GIS Day logoGeographic Information System (GIS) software is available for faculty, staff and students at SJSU. Join us for SJSU GIS Day where we will review available resources and discuss new features, showcase faculty and student research projects that use GIS applications, and make connections to build our GIS Community. 

2018 SJSU GIS Day will take place on November 14 from Noon to 2pm in Student Union Meeting Rooms 3A/B.

Participate in the SJSU GIS Day Story Map Competition.

Download the SJSU GIS Day event flyer and SJSU GIS Day Story Map competition flyer.


12:00 p.m.  Welcome and Introduction to the Day
Jennifer Redd, eCampus Director

12:10 p.m.  ESRI Story Maps and Competition Winners Announced
Richard Kos, Urban and Regional Planning Faculty Member
Jennifer Redd, eCampus Director

12:30 p.m.  Urban and Regional Planning Student Story Map Project Showcase

12:45 p.m.  Evidence for an active and evolving left-stepping San Andreas fault (Mission Creek fault strand) from the Little San Bernardino Mountains to Yucaipa Ridge.
Jesse Waco, Geology MA Student
This thesis presentation will discuss how to create geologic maps and cross-sections using ArcMAP.

1:00 p.m.  Geography Student Introductions
Maureen Kelley, Geography Faculty Member and eCampus GIS Workshop Instructor

1:05 p.m.  Stay Away From MLK: A Spatial Analysis of Police Blotter Incidents on the SJSU Campus
Vincent Salazar, Geography MA Student
(Please see full description below)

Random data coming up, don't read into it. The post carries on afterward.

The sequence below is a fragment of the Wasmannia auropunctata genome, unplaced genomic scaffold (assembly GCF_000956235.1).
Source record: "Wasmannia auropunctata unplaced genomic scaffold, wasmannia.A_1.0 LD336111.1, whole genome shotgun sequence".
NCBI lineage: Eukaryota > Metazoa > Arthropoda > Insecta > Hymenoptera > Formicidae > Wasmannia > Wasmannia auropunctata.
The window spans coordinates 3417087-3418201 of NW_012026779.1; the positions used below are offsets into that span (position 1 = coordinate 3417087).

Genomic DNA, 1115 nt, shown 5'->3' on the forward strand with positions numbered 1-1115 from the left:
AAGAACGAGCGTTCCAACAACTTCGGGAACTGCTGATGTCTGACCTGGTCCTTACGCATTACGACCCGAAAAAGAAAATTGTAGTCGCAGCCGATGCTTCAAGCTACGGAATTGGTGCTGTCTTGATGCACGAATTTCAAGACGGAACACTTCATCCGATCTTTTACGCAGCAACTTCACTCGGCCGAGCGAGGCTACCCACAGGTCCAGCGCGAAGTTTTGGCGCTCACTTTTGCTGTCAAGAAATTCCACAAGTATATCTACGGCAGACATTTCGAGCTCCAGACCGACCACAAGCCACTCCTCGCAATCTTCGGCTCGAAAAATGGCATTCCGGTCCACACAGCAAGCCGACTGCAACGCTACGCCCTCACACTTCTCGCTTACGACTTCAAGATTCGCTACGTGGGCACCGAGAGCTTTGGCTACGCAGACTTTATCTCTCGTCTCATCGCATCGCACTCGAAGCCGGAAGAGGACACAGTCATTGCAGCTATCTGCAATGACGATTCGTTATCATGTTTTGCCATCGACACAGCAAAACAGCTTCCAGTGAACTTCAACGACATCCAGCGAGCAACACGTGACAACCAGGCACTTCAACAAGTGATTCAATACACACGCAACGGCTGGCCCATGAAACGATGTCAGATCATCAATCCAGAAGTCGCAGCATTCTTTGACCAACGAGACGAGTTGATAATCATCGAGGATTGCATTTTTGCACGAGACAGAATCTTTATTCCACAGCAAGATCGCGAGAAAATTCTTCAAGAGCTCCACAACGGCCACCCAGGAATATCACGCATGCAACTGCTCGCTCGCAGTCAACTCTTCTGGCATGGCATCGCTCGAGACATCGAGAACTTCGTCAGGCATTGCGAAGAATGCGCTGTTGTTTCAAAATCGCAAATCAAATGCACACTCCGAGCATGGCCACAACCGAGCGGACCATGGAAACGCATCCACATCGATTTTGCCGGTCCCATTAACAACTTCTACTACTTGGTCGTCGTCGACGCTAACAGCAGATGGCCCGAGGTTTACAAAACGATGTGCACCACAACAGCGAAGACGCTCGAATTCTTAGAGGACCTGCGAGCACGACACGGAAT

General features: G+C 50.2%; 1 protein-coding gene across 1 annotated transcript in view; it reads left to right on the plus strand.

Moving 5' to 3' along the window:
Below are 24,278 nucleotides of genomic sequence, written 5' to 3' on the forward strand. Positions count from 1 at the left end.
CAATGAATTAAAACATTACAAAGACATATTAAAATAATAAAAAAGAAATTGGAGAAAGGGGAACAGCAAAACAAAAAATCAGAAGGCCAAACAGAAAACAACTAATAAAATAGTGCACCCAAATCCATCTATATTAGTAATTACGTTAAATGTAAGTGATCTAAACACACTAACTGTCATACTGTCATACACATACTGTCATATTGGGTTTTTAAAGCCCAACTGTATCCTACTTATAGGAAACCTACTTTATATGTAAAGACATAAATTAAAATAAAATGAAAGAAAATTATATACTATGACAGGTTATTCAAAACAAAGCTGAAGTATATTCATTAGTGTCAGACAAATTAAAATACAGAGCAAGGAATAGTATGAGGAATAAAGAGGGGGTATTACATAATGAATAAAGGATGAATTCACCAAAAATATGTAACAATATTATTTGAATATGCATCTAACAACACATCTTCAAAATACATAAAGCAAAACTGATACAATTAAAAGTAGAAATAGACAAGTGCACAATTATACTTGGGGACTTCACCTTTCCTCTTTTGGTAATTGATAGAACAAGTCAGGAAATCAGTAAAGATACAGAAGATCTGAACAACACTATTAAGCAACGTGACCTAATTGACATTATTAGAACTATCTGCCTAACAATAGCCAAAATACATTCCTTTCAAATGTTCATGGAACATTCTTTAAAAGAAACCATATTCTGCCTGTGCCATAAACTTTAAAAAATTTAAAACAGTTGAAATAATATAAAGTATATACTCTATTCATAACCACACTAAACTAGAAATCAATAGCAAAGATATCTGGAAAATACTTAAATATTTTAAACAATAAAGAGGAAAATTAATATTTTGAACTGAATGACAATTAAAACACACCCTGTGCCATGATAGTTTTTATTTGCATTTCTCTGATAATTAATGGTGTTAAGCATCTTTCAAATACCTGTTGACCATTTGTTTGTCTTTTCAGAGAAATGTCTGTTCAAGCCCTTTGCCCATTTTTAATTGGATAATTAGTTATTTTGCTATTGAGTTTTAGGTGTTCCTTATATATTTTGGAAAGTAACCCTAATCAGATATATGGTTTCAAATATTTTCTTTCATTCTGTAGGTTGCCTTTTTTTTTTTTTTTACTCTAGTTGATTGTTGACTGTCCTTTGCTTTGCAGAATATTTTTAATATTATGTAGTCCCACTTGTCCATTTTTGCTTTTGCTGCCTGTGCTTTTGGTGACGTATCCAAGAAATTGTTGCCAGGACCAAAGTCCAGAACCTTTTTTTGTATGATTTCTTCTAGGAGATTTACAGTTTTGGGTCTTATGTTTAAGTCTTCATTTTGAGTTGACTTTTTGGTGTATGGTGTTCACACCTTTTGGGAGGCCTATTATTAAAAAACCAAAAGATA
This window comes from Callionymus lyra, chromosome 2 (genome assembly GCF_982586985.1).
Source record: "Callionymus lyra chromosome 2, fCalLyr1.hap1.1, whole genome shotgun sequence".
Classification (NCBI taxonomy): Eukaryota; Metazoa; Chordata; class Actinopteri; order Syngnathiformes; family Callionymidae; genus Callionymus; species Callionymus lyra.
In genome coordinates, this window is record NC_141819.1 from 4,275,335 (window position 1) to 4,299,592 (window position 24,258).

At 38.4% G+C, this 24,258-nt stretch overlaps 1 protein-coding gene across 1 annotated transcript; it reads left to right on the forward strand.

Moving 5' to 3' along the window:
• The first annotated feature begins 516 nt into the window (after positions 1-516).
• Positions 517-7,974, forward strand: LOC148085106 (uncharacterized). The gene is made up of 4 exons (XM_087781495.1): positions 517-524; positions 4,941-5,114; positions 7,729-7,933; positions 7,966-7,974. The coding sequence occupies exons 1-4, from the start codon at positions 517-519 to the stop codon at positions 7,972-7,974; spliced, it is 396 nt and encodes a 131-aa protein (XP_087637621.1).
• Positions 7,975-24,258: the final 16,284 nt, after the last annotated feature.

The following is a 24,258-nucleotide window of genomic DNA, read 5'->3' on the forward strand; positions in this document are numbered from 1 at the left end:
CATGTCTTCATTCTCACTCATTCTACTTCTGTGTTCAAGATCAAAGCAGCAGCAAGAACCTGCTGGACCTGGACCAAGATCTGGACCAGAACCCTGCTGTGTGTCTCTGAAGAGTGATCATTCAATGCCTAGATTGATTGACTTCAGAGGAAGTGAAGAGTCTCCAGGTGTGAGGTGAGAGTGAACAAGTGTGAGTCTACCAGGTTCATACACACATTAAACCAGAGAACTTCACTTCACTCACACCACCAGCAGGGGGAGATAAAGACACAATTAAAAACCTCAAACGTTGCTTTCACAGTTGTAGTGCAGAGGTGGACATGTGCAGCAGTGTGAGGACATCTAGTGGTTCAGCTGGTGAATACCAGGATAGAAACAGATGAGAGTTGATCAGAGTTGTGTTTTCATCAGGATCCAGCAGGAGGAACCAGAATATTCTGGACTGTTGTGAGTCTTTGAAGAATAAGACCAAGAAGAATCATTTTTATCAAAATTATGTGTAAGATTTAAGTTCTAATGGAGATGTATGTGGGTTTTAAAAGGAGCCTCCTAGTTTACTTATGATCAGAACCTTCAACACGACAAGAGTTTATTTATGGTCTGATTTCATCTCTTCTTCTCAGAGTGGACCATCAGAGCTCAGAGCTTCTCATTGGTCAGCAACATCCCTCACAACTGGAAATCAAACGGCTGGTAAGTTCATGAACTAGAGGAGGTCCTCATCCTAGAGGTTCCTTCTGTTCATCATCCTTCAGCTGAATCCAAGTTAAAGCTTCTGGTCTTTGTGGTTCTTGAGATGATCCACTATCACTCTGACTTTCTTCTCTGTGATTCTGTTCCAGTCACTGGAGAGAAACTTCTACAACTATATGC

1:20 p.m.  Maritime Traffic and Marine Protected Areas in the San Francisco Bay Area, CA
Drew Smith, Geography MA Student
(Please see full description below)

1:35 p.m.  Adobe Creative Cloud and GIS
James Morgan, Art and Art History Faculty Member and  eCampus Adobe Workshop Instructor

1:45 p.m.  Building Community and Next Steps
Jennifer Redd, eCampus Director

2:00 p.m.  Event Concludes

Program Descriptions


Presenter: Vincent Salazar

Title: Stay Away From MLK: A Spatial Analysis of Police Blotter Incidents on the SJSU Campus

Abstract: I created this map using data from the UPD's police blotter which publishes monthly reports of incidents. After gathering data from 2017, I sorted all the police blotter incidents by location and found the incidents consistently happen at specific areas on campus. A total of 67 locations on campus were analyzed in this project. For example, 256 out of 821 incidents occurred in the MLK Library, resulting in 31.8% of the total number of incidents. Next, the Student Union and the North Garage were responsible for 5.24% and 4.75% of incidents. Interestingly, 45 out of the 67 locations sampled in this project experienced less than 1% of crime. Also, I used graduated circles to symbolize police blotter incidents on campus which clearly shows that the police blotter incidents occur more often at the MLK Library than anywhere else on campus. Furthermore, I would classify this map as a propaganda map because it is designed to persuade the audience, using statistical data, that the MLK Library is the location on campus that requires the most police intervention.


Presenter: Drew Smith

Title: Maritime Traffic and Marine Protected Areas in the San Francisco Bay Area, CA

Abstract: San Francisco Bay has long been a maritime epicenter of national and global importance, facilitating trade and connectivity with the world. The Bay and its vicinity, though ecologically sensitive, serves host to vast amounts of shipping traffic annually. Modern seagoing vessels broadcast their location and voyage information using the Automatic Identification System (AIS). This AIS data has been used to map maritime traffic in San Francisco Bay at sea during December 2014. This allows us to explore the relationship between economically important maritime activity and environmentally sensitive protected areas.



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